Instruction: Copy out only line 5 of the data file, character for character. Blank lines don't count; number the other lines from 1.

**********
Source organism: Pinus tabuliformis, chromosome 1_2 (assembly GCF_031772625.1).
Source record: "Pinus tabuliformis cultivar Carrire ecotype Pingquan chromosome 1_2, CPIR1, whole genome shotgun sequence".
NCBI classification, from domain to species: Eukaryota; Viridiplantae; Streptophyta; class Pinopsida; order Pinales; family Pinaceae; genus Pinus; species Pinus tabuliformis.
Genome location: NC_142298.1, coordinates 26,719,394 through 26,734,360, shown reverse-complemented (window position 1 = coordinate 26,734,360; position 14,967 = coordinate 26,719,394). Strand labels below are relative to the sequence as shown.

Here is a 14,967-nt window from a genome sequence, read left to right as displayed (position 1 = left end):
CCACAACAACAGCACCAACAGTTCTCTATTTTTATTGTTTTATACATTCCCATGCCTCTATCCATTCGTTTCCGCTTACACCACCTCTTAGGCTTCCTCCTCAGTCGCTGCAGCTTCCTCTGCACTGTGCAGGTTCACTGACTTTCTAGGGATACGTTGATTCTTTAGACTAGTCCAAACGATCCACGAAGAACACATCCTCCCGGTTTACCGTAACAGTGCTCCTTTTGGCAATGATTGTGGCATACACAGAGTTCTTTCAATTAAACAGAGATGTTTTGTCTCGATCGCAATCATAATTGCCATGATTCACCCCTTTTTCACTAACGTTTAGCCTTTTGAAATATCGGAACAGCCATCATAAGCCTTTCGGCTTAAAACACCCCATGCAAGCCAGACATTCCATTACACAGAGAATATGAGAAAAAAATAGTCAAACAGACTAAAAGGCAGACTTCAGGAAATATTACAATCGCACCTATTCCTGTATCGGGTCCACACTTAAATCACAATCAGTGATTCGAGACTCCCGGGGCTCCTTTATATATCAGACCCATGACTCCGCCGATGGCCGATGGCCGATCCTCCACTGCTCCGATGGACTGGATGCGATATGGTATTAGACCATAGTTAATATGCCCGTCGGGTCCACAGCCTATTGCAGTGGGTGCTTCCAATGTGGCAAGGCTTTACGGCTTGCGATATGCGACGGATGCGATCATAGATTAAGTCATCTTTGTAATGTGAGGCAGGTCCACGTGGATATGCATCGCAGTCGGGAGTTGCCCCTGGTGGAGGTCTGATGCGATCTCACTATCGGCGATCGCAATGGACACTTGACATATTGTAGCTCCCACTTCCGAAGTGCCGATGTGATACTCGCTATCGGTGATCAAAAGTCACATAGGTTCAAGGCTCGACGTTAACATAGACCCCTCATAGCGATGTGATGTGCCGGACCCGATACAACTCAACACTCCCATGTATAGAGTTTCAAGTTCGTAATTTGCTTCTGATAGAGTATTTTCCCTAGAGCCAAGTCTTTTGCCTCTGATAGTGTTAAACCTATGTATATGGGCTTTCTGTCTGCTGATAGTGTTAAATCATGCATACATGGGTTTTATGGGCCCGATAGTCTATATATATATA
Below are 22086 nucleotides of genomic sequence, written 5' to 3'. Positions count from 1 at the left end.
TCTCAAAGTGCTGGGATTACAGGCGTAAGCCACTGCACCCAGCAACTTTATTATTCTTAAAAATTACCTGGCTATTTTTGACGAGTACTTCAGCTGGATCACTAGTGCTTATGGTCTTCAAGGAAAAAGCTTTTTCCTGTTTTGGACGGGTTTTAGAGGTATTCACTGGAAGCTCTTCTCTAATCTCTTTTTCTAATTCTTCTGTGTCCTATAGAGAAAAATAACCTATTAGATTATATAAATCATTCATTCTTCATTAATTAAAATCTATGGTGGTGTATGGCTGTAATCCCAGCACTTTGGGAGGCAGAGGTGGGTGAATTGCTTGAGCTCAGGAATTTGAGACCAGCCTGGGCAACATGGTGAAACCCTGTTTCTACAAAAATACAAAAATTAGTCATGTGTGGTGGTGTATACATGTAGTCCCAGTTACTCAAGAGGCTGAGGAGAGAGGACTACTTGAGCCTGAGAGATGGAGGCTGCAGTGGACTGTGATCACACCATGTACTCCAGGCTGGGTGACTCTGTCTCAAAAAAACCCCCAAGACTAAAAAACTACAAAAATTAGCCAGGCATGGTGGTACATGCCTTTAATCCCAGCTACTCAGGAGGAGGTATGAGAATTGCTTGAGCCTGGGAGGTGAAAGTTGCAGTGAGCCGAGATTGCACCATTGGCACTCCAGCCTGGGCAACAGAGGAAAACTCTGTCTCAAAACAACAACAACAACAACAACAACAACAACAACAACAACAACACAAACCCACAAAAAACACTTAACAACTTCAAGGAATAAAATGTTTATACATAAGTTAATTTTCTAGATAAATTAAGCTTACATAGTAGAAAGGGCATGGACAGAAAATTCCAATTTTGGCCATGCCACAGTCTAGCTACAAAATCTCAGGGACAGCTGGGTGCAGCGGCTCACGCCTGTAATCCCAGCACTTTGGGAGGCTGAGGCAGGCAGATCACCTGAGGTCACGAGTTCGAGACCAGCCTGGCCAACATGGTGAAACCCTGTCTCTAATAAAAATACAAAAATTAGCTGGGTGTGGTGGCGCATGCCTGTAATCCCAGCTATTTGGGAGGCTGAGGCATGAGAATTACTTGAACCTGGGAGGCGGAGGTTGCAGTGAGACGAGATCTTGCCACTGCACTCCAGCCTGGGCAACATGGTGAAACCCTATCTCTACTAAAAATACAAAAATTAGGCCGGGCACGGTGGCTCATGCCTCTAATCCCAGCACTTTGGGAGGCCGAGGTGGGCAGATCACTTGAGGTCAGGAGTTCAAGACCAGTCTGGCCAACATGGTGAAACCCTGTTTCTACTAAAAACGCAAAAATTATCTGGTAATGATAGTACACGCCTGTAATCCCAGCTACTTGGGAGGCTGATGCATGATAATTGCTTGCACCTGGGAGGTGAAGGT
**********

Here is a 14,967-nt window from a genome sequence, read left to right as displayed (position 1 = left end):